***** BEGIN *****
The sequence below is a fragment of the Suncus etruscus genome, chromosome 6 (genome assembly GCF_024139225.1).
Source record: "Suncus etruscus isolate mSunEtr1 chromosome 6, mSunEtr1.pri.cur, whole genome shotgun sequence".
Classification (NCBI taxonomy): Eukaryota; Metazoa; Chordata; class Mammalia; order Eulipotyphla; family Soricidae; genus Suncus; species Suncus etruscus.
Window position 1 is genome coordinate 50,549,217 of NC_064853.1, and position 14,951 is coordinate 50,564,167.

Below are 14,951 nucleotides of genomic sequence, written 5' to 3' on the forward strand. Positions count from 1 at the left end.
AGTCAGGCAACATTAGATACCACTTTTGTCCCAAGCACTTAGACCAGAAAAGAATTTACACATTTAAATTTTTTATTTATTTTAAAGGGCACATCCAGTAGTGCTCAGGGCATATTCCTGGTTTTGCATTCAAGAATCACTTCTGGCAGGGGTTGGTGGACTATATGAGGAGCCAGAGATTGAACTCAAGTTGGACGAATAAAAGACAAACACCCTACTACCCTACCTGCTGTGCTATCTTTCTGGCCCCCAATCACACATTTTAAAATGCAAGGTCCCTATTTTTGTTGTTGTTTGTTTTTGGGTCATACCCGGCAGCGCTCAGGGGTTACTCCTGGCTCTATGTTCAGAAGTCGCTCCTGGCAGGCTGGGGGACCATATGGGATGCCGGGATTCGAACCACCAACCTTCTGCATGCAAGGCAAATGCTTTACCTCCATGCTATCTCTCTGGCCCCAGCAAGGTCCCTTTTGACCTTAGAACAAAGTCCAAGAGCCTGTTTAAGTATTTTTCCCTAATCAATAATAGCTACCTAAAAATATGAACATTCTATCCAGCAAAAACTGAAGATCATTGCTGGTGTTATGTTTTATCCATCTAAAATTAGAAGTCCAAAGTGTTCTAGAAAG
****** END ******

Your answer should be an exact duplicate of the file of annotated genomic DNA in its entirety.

The sequence below is a fragment of the Suncus etruscus genome, chromosome 6 (genome assembly GCF_024139225.1).
Source record: "Suncus etruscus isolate mSunEtr1 chromosome 6, mSunEtr1.pri.cur, whole genome shotgun sequence".
Classification (NCBI taxonomy): Eukaryota; Metazoa; Chordata; class Mammalia; order Eulipotyphla; family Soricidae; genus Suncus; species Suncus etruscus.
Window position 1 is genome coordinate 50,549,217 of NC_064853.1, and position 14,951 is coordinate 50,564,167.

Below are 14,951 nucleotides of genomic sequence, written 5' to 3' on the forward strand. Positions count from 1 at the left end.
AGTCAGGCAACATTAGATACCACTTTTGTCCCAAGCACTTAGACCAGAAAAGAATTTACACATTTAAATTTTTTATTTATTTTAAAGGGCACATCCAGTAGTGCTCAGGGCATATTCCTGGTTTTGCATTCAAGAATCACTTCTGGCAGGGGTTGGTGGACTATATGAGGAGCCAGAGATTGAACTCAAGTTGGACGAATAAAAGACAAACACCCTACTACCCTACCTGCTGTGCTATCTTTCTGGCCCCCAATCACACATTTTAAAATGCAAGGTCCCTATTTTTGTTGTTGTTTGTTTTTGGGTCATACCCGGCAGCGCTCAGGGGTTACTCCTGGCTCTATGTTCAGAAGTCGCTCCTGGCAGGCTGGGGGACCATATGGGATGCCGGGATTCGAACCACCAACCTTCTGCATGCAAGGCAAATGCTTTACCTCCATGCTATCTCTCTGGCCCCAGCAAGGTCCCTTTTGACCTTAGAACAAAGTCCAAGAGCCTGTTTAAGTATTTTTCCCTAATCAATAATAGCTACCTAAAAATATGAACATTCTATCCAGCAAAAACTGAAGATCATTGCTGGTGTTATGTTTTATCCATCTAAAATTAGAAGTCCAAAGTGTTCTAGAAAG